Legislature doesn’t notify everyone in hearing with COVID-19 exposures – Milwaukee Journal Sentinel

MADISON – Wisconsinites who attend or testify in public hearings in the state Capitol on legislation are unlikely to be notified if someone infected with COVID-19 was present. 

During three recent hearings — on Aug. 11 and Oct. 7 — the Wisconsin State Legislature used a practice of alerting the people who sit or stand closely to lawmakers or staff who tested positive for COVID-19 and notified the Legislature’s human resources office.

And it’s unclear how often these notifications extend to members of the public who attend the hearings — legislative officials have not answered questions about how many members of the public have been alerted when they have been potentially exposed to the virus in a legislative proceeding.

Five people told the Milwaukee Journal Sentinel they weren’t notified after testifying in hearings on Aug. 11 and Oct. 7 where COVID-19 was potentially exposed to them, including a woman who sat behind a lawmaker who testified without a face mask and soon after tested positive.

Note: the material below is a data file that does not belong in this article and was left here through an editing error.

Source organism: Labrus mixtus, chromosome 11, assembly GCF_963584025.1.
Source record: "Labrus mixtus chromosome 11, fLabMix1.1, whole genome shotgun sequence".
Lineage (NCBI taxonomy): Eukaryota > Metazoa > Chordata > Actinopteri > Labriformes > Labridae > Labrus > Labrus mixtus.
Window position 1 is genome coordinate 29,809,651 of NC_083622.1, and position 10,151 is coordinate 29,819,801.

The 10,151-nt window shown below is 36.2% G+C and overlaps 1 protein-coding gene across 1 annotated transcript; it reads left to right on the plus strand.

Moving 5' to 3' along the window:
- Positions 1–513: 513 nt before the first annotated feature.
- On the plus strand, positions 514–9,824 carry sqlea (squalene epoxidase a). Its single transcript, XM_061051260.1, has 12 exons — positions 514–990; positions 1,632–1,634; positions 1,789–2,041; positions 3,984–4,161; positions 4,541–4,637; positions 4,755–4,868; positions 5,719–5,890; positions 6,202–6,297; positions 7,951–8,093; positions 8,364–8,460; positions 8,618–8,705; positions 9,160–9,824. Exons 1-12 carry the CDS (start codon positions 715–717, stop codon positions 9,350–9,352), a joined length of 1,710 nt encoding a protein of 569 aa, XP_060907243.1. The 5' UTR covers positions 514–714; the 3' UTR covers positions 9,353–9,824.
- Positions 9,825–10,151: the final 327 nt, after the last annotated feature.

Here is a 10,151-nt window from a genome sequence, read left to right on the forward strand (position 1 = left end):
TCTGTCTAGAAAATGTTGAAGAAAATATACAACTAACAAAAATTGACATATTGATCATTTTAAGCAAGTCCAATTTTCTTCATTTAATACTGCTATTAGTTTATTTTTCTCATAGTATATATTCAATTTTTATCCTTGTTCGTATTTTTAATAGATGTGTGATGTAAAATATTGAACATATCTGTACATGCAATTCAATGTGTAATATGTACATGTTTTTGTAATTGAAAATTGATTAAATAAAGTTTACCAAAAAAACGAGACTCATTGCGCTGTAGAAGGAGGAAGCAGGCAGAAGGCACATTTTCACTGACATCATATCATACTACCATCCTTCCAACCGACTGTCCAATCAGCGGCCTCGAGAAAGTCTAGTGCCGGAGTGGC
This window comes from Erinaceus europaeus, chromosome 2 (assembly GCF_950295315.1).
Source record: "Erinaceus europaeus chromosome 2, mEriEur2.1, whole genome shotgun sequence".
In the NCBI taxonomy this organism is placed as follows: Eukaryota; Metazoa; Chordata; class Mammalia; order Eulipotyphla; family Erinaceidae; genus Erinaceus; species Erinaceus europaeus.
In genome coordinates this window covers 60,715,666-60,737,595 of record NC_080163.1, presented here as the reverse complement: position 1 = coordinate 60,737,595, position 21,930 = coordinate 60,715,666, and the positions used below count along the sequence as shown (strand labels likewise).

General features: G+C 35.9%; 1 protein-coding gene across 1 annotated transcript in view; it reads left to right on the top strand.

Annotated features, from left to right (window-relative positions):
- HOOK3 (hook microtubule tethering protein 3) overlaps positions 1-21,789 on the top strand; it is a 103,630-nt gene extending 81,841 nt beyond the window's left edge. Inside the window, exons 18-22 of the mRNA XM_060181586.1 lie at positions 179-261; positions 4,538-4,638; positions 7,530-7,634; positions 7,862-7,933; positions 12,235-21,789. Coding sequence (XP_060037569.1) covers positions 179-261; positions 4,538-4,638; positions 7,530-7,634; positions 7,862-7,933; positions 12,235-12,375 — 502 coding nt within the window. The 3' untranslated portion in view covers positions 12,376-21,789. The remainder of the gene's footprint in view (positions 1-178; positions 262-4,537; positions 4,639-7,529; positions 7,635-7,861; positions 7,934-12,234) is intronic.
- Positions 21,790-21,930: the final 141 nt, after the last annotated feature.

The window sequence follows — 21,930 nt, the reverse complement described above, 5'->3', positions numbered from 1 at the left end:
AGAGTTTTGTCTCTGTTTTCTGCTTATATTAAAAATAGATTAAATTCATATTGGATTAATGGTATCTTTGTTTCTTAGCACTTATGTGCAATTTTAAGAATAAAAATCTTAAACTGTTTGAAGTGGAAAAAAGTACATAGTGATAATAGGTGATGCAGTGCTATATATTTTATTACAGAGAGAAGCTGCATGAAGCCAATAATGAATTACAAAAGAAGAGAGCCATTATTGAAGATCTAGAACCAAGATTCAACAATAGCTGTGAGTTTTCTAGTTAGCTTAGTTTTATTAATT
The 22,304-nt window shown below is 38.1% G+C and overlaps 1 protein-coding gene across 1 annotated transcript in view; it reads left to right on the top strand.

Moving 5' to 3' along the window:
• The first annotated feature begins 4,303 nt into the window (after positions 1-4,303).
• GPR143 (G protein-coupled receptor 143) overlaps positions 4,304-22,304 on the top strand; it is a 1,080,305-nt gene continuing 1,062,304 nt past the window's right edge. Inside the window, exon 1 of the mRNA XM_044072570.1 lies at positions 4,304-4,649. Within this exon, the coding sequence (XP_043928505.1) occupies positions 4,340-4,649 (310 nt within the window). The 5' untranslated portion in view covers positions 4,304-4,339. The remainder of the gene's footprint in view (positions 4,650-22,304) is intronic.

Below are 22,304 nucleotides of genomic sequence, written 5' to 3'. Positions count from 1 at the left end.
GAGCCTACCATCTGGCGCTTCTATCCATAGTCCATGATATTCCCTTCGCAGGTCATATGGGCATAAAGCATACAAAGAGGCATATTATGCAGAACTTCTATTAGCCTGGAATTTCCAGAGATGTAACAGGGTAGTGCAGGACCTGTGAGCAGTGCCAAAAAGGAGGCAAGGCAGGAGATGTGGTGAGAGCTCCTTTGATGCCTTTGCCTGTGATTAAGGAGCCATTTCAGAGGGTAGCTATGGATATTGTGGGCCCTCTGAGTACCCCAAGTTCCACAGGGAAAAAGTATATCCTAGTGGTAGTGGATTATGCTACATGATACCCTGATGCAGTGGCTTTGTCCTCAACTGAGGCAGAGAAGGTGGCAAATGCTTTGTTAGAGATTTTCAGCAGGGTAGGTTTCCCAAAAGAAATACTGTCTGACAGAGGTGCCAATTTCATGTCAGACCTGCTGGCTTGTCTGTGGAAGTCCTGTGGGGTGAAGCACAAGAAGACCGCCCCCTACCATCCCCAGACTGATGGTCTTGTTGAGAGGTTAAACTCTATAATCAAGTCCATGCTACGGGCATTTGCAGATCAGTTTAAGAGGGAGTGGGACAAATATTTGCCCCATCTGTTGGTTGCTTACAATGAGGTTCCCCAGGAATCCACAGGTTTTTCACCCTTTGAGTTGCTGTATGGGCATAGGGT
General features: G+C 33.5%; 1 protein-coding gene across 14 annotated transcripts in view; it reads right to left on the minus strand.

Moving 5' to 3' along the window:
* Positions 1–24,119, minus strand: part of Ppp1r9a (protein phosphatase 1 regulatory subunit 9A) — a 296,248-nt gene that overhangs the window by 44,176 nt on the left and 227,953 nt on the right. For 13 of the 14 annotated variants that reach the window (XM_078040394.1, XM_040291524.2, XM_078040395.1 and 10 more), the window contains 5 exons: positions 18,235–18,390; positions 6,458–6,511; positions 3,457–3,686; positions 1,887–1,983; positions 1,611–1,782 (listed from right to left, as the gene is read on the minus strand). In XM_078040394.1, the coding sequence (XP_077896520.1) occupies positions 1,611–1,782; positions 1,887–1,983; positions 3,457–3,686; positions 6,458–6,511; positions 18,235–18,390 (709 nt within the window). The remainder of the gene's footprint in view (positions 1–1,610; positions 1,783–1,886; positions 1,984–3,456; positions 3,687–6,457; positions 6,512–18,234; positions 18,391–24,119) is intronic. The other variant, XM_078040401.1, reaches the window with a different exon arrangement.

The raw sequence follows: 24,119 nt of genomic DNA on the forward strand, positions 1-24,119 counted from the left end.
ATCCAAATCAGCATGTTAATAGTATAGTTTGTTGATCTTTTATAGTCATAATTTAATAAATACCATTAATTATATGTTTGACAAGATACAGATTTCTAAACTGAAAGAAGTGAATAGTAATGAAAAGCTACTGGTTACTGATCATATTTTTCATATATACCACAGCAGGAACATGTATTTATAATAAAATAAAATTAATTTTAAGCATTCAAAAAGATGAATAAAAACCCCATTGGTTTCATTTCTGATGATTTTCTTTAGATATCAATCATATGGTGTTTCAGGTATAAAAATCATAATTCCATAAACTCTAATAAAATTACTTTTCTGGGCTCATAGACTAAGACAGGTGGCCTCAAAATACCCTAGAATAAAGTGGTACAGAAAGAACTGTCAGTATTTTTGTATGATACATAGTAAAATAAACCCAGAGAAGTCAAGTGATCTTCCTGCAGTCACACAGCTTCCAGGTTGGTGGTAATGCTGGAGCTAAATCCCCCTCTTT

“I found out through social media,” said Angela Harris of Milwaukee, who testified at an Aug. 11 hearing on education-related bills, and sat behind Republican Sen. Andre Jacque during his testimony.

Jacque said he felt ill earlier that week, testified without a mask that day, and days later was hospitalized with COVID-19. 

During the Oct. 7 hearing, a number of people who testified had Down syndrome, a condition that increases a person’s chance of becoming hospitalized or dying of COVID-19 exponentially. One advocate said she was not notified. 

Kristin Lyerly, an obstetrician from Green Bay and former Democratic candidate for the state Assembly, testified without a face mask during the same hearing and received a positive COVID-19 test result on Thursday. It’s impossible to know when Lyerly became infected. 

“Hard to know whether I picked it up there, but I don’t have any other known exposures, only a 15 year old son with a cough and a negative COVID test,” she said. Lyerly said legislative officials did not contact her about the possible exposure.